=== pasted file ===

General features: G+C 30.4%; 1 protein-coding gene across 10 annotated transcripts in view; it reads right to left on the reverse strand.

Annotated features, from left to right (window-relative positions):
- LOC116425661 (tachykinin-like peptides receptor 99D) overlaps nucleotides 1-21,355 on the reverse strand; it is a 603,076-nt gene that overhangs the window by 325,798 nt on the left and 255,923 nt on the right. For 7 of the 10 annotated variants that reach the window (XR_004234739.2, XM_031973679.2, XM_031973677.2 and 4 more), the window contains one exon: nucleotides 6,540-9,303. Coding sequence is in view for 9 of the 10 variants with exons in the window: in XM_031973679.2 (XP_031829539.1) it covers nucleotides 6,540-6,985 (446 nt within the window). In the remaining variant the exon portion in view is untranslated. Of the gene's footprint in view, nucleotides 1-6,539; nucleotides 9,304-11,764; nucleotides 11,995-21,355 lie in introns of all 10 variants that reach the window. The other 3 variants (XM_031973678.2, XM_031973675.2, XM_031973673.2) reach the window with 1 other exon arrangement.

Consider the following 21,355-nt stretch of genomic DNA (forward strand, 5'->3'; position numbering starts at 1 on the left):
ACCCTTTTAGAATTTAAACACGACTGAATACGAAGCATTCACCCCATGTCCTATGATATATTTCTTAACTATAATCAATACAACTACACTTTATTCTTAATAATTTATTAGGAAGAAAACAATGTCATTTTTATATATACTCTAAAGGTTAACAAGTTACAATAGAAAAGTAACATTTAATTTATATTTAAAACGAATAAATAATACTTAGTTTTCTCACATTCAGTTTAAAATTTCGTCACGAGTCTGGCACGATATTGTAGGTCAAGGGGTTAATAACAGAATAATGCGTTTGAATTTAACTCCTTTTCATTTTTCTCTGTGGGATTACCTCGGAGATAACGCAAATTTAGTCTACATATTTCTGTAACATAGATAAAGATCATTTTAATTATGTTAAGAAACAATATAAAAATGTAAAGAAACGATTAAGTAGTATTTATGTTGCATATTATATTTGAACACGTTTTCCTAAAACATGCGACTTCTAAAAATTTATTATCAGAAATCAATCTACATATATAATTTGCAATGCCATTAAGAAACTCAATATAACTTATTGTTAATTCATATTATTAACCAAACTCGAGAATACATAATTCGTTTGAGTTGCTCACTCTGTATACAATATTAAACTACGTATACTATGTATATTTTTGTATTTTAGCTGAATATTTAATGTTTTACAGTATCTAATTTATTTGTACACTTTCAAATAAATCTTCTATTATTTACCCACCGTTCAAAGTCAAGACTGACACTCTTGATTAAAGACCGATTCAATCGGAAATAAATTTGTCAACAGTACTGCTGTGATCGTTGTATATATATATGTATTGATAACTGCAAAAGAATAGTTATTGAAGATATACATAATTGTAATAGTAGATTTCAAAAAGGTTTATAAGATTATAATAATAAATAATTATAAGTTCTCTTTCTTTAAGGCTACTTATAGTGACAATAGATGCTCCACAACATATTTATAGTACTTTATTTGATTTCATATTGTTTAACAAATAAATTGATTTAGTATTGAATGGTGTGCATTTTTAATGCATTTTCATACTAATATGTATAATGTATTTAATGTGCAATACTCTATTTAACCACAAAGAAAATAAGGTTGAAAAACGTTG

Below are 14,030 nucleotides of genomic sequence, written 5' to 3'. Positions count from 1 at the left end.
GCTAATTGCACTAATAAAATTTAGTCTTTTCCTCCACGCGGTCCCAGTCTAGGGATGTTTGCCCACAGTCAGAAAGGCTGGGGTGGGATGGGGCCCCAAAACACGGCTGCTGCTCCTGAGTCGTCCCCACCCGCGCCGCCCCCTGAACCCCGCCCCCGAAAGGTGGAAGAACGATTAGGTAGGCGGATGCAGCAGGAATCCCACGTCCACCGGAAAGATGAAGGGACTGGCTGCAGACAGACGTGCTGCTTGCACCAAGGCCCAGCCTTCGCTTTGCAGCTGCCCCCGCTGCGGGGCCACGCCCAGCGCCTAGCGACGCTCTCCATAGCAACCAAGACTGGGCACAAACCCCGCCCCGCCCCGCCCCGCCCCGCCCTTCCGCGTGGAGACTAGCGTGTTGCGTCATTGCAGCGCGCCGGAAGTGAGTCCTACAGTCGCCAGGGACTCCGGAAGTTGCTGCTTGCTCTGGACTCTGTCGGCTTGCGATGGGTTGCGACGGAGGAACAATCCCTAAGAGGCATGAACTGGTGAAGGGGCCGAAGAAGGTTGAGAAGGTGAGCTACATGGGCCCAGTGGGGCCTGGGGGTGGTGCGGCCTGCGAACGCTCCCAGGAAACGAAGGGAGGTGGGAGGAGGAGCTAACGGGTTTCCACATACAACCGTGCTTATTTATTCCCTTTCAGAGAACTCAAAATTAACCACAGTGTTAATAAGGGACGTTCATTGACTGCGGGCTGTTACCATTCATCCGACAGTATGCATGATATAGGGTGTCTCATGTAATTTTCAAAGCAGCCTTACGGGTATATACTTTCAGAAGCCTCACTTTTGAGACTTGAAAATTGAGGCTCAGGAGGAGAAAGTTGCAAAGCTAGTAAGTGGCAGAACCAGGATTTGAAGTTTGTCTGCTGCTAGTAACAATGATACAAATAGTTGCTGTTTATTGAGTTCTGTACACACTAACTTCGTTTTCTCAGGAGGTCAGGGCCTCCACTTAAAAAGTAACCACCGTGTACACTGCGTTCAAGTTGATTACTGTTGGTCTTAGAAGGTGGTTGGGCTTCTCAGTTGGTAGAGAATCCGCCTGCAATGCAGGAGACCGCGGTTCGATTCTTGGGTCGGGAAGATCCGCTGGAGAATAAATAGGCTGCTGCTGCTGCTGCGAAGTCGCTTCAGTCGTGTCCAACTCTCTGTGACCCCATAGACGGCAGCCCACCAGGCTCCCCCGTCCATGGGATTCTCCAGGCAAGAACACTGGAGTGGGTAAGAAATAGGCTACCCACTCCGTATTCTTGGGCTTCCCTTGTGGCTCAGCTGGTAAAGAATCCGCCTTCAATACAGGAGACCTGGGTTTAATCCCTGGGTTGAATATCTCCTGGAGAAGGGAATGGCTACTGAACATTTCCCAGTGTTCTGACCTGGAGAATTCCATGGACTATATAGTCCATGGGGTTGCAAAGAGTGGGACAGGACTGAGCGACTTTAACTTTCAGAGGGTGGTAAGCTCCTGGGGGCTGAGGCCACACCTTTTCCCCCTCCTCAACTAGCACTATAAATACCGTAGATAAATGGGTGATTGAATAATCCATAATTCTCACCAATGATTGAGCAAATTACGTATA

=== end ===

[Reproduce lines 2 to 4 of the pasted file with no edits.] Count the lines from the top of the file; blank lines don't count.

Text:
Annotated features, from left to right (window-relative positions):
- LOC116425661 (tachykinin-like peptides receptor 99D) overlaps nucleotides 1-21,355 on the reverse strand; it is a 603,076-nt gene that overhangs the window by 325,798 nt on the left and 255,923 nt on the right. For 7 of the 10 annotated variants that reach the window (XR_004234739.2, XM_031973679.2, XM_031973677.2 and 4 more), the window contains one exon: nucleotides 6,540-9,303. Coding sequence is in view for 9 of the 10 variants with exons in the window: in XM_031973679.2 (XP_031829539.1) it covers nucleotides 6,540-6,985 (446 nt within the window). In the remaining variant the exon portion in view is untranslated. Of the gene's footprint in view, nucleotides 1-6,539; nucleotides 9,304-11,764; nucleotides 11,995-21,355 lie in introns of all 10 variants that reach the window. The other 3 variants (XM_031973678.2, XM_031973675.2, XM_031973673.2) reach the window with 1 other exon arrangement.

Consider the following 21,355-nt stretch of genomic DNA (forward strand, 5'->3'; position numbering starts at 1 on the left):